Can an excise tax this high be justified? When Congress passed a luxury tax in 1990, the tax rate was only 10 percent over a certain threshold. Hotel taxes typically run 15 percent to 18 percent. Even beer, which most people consider a “sin tax” item, is subject to excise taxes of less than 40 percent per six pack. Is it fair to tax something beneficial like health insurance at 40 percent?
Jonathan Gruber, the Massachusetts Institute of Technology economist who was an adviser when the plan was drafted, made headlines in November 2014 by saying that the administration intended to pay for the plan with taxes. He points out that the Cadillac tax is indexed to the consumer price index, not the relative increase in healthcare costs. So even if healthcare costs stay level with inflation, more people will pay the tax.
Hmm. That means in 20 years almost everyone will be paying the tax. Effectively, the Cadillac tax eliminates the health insurance tax deduction, even though President Obama originally said he didn’t want to do that. But that’s what this plan does.
It’s similar to the Alternative Minimum Tax, which began as a tax on high earners but now affects many average taxpayers. For many, it negates the value of the home mortgage interest deduction. And Congress won’t get rid of it.
If you’re an employer with an aging work force and you want to protect your staff, should you have to pay extra so your staff can have better coverage? Imagine that you have a long-time, dedicated employee with a disabled child who will need extensive medical care in the years to come. Should you have to pay an excise tax to buy that employee’s family more insurance?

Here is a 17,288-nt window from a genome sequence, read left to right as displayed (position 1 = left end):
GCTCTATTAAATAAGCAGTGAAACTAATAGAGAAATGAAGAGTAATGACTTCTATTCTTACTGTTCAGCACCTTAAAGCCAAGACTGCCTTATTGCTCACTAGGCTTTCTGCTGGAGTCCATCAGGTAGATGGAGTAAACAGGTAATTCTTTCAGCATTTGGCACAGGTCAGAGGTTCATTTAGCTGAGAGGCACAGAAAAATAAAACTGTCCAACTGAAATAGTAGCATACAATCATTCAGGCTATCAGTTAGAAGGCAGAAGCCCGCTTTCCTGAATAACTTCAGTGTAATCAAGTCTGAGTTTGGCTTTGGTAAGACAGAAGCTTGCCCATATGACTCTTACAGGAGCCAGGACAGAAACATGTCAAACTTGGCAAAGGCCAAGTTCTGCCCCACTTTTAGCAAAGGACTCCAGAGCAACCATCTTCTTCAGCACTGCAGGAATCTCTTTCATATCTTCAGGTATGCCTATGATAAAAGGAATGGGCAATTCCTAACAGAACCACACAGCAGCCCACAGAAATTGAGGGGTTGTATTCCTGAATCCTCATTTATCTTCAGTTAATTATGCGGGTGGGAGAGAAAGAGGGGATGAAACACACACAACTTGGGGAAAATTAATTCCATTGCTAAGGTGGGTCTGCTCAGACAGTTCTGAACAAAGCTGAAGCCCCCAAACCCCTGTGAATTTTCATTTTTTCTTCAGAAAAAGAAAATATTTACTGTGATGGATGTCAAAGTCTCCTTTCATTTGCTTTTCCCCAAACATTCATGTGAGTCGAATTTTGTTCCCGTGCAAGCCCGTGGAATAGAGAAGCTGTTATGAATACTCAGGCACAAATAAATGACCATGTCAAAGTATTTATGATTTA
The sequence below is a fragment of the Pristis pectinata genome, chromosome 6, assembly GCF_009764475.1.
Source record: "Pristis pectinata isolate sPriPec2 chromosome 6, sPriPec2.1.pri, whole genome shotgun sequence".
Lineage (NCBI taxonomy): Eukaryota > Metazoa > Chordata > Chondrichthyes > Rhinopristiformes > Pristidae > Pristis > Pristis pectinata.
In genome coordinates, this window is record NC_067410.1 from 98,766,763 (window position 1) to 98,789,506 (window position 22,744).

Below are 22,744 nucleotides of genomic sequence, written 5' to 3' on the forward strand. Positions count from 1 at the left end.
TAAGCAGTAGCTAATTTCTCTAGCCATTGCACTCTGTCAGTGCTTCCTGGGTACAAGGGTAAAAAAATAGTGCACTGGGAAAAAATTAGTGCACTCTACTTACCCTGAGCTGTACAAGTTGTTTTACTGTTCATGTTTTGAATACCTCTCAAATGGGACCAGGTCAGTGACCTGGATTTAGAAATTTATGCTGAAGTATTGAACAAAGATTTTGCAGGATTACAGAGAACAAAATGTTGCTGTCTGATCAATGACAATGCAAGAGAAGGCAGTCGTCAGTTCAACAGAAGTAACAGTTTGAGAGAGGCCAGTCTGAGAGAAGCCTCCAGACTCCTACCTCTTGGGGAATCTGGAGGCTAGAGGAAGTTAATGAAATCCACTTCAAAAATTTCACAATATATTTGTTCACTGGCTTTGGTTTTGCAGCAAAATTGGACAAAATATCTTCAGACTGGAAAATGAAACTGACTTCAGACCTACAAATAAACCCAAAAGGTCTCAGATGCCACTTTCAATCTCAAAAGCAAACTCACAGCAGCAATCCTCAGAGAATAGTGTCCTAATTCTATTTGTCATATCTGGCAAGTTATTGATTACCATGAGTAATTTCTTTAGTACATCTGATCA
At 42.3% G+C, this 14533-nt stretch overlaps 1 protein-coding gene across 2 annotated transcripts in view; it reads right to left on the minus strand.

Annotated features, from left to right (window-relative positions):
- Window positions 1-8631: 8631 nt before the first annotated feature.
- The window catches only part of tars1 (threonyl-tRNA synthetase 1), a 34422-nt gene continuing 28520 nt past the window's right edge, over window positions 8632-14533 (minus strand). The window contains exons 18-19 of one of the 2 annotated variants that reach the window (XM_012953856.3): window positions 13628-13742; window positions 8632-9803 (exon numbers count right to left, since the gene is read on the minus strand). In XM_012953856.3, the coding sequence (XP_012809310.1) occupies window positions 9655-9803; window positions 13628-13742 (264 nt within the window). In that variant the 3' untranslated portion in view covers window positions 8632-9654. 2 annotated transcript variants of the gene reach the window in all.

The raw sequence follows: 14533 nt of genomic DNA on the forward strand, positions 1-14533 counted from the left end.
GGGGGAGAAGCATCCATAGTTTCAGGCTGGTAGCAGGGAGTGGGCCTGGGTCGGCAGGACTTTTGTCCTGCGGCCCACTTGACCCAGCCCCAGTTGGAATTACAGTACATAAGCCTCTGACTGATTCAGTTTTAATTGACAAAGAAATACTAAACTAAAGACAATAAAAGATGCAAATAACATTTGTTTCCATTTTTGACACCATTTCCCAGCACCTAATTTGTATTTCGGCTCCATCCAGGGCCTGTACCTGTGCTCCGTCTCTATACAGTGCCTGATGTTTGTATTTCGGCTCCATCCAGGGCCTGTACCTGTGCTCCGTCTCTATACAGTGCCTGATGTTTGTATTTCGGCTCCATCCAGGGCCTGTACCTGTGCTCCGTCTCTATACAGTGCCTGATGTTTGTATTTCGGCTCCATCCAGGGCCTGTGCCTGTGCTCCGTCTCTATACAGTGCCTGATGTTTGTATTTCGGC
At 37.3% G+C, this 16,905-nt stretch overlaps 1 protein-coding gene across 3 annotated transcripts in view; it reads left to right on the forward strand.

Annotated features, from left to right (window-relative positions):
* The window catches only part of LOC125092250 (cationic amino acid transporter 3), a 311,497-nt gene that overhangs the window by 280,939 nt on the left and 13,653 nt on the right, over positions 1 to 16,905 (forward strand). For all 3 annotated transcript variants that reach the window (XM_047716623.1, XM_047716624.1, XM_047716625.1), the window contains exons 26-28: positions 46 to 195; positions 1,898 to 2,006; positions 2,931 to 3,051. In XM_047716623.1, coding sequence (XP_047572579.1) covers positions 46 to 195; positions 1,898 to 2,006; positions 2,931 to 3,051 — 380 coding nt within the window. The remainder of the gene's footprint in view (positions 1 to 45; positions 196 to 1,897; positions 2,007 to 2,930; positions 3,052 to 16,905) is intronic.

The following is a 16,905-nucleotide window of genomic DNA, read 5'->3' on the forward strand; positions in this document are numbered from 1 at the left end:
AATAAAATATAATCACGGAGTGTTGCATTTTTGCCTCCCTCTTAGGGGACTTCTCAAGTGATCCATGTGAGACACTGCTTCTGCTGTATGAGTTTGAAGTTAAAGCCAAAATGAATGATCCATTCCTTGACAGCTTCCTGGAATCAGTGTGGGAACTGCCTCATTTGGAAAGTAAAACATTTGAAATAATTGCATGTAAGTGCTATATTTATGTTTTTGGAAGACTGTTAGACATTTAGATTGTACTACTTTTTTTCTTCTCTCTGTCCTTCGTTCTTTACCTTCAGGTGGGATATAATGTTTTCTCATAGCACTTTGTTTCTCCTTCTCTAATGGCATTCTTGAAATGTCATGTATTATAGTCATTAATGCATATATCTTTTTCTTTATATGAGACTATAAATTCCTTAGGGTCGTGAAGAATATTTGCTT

As employers, most orthopaedic surgeons will face the same problem as other business owners (Table 1). If we buy cheaper insurance, our employees will want a salary increase to compensate. And that will trigger an increase in both the various employment taxes and pension costs. So the cost of providing the equivalent income benefit will increase approximately 20 percent.
Where does this leave us? We need to join other organizations—both medical and nonmedical—in advocacy efforts. We are all aware of the sustainable growth rate formula, the Independent Payment Advisory Board, and other issues with the ACA, but the Cadillac tax has been under the radar.
The Cadillac tax may not take effect for another 3 years, but we would be wise to consider its potential effects now. Otherwise we’ll all be in the back seat.
It’s time to hit the brakes on the Cadillac.
Stuart J. Fischer, MD, is a member of the AAOS Now editorial board and editor-in-chief of the AAOS patient education website OrthoInfo.